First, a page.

# Category Archive for: INTEGRATED DIFFERENTIAL AND OPERATIONAL AMPLIFIER CIRCUITS

Figure 12-25 shows a simple operational amplifier that we can use as an example to identify and analyze the important functional components discussed in the previous section. 01 and 02 form the input differential stage. The signal inputs are shown grounded because we will presently perform a de analysis of the entire amplifier, and we wish to verify that…

Instead of using resistors in series with the collectors of Qj and Oz in a differential amplifier, many integrated-circuit designsernploy transistors to form active loads for 0\ and 02. Figure 12-23 shows a widely used configuration. He e. PN~ transistors 03 and 04 form a kind of current mirror, bu’t the current in diode-connected 03 is determined by the…

The current source in some older designs and in some discrete amplifiers is simply a voltage source connected in series with a large resistance. The Norton equivalent circuit of this arrangement shows that the constant current is EIR and that the source resistance is R. where E is the voltage source and R is the resistance in series with…

Although it is possible to obtain closely matched transistors for differential amplifiers. particularly in integrated circuits, it is not reasonable to expect that the paramcters of both devices will be exactly the same. or that they will track (change in the slime way) under variations in temperature or bias level. Differences in parameter value’ cause the amplifier to be…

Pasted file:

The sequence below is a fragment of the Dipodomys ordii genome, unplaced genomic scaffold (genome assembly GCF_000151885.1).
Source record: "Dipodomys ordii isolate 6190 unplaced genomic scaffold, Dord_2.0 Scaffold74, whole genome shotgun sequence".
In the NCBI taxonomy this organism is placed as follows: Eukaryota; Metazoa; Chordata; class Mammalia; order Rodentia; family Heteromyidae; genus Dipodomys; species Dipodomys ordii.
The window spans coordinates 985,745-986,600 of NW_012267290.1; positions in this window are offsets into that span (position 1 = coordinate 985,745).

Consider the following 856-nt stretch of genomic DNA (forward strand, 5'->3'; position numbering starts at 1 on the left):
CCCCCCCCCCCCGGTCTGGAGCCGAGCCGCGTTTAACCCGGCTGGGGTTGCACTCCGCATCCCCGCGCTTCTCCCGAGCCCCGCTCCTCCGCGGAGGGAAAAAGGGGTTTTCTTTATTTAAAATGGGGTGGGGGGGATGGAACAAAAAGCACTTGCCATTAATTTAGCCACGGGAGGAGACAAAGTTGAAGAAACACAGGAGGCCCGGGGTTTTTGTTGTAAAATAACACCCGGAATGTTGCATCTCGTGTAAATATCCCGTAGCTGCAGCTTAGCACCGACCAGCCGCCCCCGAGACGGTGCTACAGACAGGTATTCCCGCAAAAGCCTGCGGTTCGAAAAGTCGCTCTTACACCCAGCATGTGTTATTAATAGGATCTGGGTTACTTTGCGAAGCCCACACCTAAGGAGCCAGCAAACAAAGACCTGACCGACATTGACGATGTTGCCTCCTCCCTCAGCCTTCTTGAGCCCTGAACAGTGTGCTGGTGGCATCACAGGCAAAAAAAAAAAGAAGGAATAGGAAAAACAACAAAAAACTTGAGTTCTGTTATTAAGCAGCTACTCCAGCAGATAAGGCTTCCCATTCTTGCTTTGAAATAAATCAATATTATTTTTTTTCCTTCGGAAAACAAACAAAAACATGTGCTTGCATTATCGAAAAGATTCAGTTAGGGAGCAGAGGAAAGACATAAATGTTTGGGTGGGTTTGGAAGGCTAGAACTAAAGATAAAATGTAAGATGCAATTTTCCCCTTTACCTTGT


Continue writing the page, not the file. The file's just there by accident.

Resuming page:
One attractive feature of a differential amplifier is its ability to reject signals that arc common to both inputs. Since the outputs are amplified versions of the difference between the inputs, any voltage component that appears identically in both signal inputs will be “differenced out,” that is, will have zero level in the outputs. (We have already seen that…

Also, we have already shown that the double-ended (difference) voltage ga:n equals the transistor gain and that the singlc-enocd output gain is one-half that value. Therefore, we conclude that We should note that these gain relations are valid irrespective of the magnitudes and phase relations of the two inputs Vii and Vi~’ We have considered only the two special cases…

INTRODUCTION Differential amplifiers are widely used in linear integrated circuits. They are a fundamental component of every operational amplifier. which, as we shall learn. is an extremely versatile device with a broad range of practical applications. We will study the circuit theory of differential amplifiers in some detail, in preparation for a more comprehensive investigation of the capabilities (and…